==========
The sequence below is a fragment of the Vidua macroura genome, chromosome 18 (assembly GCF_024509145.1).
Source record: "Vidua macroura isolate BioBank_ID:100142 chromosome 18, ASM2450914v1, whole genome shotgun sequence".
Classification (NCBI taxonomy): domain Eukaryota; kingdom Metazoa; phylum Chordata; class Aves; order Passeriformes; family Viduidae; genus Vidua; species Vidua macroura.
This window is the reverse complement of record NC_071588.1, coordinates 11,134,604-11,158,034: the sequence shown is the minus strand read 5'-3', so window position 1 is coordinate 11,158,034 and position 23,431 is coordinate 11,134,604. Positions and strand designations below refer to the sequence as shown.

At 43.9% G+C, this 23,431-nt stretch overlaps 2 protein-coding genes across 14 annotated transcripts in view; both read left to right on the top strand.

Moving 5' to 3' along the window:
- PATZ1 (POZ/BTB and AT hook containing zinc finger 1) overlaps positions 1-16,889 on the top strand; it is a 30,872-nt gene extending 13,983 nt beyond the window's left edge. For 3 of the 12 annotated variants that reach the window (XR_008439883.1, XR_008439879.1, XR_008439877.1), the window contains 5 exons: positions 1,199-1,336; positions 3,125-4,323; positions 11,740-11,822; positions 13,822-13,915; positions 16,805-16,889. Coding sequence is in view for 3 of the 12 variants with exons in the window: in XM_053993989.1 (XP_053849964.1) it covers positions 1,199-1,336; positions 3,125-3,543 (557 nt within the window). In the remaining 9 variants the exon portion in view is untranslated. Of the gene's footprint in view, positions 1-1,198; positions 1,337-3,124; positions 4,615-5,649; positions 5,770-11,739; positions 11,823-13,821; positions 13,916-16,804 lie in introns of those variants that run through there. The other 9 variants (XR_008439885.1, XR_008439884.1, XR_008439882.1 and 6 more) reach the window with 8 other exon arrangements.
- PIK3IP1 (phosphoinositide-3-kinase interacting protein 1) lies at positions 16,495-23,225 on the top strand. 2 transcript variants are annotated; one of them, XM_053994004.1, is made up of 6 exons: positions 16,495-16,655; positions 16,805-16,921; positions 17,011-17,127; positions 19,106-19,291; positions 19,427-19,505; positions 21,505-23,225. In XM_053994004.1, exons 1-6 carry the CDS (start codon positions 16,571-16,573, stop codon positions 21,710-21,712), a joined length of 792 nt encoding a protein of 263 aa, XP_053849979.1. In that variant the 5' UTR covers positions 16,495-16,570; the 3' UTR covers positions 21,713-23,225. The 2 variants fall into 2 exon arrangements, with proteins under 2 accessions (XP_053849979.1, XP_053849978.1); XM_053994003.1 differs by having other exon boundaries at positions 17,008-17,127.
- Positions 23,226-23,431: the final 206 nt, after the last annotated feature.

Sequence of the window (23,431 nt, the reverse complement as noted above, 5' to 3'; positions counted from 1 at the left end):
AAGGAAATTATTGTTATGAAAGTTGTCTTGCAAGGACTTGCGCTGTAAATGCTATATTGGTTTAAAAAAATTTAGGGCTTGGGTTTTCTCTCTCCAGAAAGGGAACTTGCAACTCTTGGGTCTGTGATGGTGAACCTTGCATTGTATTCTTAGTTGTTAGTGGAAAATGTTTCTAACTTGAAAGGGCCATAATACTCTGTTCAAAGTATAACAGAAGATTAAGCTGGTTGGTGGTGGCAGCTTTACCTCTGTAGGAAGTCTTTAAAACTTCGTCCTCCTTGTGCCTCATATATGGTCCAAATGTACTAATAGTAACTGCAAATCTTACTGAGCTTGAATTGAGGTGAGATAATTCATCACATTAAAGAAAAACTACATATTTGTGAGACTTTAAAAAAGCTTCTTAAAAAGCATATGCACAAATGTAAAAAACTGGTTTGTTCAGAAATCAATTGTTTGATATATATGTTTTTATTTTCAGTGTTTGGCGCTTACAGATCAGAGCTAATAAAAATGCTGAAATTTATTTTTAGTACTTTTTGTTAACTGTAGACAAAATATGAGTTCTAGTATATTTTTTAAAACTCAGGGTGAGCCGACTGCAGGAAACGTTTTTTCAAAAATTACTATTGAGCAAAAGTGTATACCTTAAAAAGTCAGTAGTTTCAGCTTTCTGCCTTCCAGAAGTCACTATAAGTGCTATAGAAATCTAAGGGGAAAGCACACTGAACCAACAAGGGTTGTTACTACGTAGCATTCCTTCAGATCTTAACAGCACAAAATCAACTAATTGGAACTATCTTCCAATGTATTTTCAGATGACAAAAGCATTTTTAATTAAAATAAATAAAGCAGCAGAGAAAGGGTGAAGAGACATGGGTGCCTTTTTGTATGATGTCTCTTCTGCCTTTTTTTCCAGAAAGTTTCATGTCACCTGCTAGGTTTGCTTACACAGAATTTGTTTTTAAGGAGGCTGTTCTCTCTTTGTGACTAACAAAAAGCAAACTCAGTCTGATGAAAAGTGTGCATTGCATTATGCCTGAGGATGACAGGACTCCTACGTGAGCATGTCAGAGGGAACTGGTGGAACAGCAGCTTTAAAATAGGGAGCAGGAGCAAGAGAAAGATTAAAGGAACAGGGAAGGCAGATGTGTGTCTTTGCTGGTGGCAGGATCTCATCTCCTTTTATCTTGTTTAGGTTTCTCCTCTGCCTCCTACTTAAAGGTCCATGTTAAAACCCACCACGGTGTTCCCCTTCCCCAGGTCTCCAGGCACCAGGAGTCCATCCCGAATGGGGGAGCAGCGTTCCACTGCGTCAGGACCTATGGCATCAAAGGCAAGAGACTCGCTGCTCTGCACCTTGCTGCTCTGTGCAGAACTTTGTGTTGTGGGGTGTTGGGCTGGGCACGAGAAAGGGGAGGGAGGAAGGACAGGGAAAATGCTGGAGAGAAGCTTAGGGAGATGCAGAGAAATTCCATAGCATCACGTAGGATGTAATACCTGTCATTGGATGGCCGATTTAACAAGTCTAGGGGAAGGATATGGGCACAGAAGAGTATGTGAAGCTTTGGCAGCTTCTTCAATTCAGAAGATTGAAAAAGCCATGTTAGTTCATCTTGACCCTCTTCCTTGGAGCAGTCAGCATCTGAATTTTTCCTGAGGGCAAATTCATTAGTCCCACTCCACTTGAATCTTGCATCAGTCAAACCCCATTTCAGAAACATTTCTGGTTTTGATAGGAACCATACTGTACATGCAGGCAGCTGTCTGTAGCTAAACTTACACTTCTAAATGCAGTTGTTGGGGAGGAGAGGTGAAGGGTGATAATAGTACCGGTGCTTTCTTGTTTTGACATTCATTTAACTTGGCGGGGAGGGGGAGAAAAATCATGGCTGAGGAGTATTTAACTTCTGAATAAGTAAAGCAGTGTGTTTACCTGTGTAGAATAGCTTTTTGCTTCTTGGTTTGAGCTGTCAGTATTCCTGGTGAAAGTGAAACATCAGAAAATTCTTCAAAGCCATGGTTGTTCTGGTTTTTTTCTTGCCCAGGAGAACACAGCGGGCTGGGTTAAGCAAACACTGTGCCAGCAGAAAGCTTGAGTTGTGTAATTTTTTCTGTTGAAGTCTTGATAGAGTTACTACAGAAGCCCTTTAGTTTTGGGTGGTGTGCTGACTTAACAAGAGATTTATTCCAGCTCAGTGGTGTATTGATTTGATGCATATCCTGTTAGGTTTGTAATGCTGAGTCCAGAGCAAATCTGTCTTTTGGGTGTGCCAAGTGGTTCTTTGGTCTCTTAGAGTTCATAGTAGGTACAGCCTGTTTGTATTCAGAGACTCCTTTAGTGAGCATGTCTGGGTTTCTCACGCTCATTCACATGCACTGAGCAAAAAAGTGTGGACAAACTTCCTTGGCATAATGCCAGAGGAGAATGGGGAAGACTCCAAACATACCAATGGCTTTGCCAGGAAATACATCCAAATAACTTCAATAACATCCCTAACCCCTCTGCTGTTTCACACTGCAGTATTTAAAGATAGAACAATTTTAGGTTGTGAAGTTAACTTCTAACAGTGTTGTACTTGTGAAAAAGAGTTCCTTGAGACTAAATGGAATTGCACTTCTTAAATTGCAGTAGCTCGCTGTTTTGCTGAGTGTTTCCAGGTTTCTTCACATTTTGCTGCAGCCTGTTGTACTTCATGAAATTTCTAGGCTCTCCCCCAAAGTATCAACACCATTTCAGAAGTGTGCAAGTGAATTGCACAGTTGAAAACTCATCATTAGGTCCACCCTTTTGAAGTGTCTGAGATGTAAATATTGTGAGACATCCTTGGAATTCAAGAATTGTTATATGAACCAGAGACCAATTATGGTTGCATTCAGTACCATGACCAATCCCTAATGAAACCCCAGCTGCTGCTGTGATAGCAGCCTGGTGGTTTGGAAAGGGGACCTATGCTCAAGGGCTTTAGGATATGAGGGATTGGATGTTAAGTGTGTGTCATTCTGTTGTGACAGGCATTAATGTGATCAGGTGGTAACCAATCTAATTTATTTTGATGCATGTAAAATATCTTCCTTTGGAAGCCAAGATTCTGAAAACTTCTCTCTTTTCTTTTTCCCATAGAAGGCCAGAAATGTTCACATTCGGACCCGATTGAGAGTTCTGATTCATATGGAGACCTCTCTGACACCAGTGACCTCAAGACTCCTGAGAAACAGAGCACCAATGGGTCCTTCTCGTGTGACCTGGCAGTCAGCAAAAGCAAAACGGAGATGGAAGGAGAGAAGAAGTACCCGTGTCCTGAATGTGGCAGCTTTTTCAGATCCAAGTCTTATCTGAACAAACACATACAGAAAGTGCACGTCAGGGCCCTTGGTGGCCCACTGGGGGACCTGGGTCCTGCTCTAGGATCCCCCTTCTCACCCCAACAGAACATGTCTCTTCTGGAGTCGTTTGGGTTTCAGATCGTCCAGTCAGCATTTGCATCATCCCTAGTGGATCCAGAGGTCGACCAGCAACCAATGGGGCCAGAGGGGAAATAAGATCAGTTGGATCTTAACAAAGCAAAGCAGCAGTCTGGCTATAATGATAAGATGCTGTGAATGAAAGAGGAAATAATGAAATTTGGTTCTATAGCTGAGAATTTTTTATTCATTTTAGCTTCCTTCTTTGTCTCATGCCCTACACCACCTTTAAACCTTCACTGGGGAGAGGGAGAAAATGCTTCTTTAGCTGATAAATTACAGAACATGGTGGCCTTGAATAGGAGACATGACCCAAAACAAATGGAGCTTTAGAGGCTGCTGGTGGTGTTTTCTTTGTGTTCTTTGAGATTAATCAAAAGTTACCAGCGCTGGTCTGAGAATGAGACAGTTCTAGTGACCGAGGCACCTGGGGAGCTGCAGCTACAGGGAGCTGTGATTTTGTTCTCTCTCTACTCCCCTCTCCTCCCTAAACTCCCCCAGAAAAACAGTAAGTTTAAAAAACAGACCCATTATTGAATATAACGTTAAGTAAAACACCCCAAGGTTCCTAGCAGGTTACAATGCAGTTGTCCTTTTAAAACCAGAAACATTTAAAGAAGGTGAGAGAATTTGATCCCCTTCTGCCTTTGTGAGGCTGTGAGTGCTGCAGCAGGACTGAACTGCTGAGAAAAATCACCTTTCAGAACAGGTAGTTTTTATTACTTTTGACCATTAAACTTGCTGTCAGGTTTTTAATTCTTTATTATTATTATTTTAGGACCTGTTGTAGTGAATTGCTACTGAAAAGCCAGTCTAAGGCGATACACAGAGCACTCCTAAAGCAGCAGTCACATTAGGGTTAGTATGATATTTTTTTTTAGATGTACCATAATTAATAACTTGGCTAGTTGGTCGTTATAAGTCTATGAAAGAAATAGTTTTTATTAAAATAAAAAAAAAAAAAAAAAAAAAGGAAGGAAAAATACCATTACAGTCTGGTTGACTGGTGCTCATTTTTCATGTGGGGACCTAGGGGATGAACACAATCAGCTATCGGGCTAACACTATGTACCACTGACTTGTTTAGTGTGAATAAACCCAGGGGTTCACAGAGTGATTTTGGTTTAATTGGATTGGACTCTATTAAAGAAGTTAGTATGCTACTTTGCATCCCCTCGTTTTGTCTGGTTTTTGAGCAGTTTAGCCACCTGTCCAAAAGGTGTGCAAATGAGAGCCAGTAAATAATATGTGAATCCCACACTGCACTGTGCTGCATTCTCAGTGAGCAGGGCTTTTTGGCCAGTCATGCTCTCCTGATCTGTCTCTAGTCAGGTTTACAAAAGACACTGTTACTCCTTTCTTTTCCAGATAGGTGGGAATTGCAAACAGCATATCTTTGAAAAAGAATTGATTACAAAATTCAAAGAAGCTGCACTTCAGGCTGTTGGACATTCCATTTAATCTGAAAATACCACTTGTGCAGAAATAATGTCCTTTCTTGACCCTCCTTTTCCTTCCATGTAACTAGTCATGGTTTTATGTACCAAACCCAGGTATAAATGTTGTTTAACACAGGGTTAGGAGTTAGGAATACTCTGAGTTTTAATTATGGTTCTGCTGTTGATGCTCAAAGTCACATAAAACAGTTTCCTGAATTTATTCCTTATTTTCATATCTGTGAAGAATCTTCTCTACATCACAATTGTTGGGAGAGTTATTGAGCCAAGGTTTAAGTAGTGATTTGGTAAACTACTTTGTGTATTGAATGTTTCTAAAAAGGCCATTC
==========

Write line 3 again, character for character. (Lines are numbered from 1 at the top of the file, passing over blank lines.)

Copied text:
Classification (NCBI taxonomy): domain Eukaryota; kingdom Metazoa; phylum Chordata; class Aves; order Passeriformes; family Viduidae; genus Vidua; species Vidua macroura.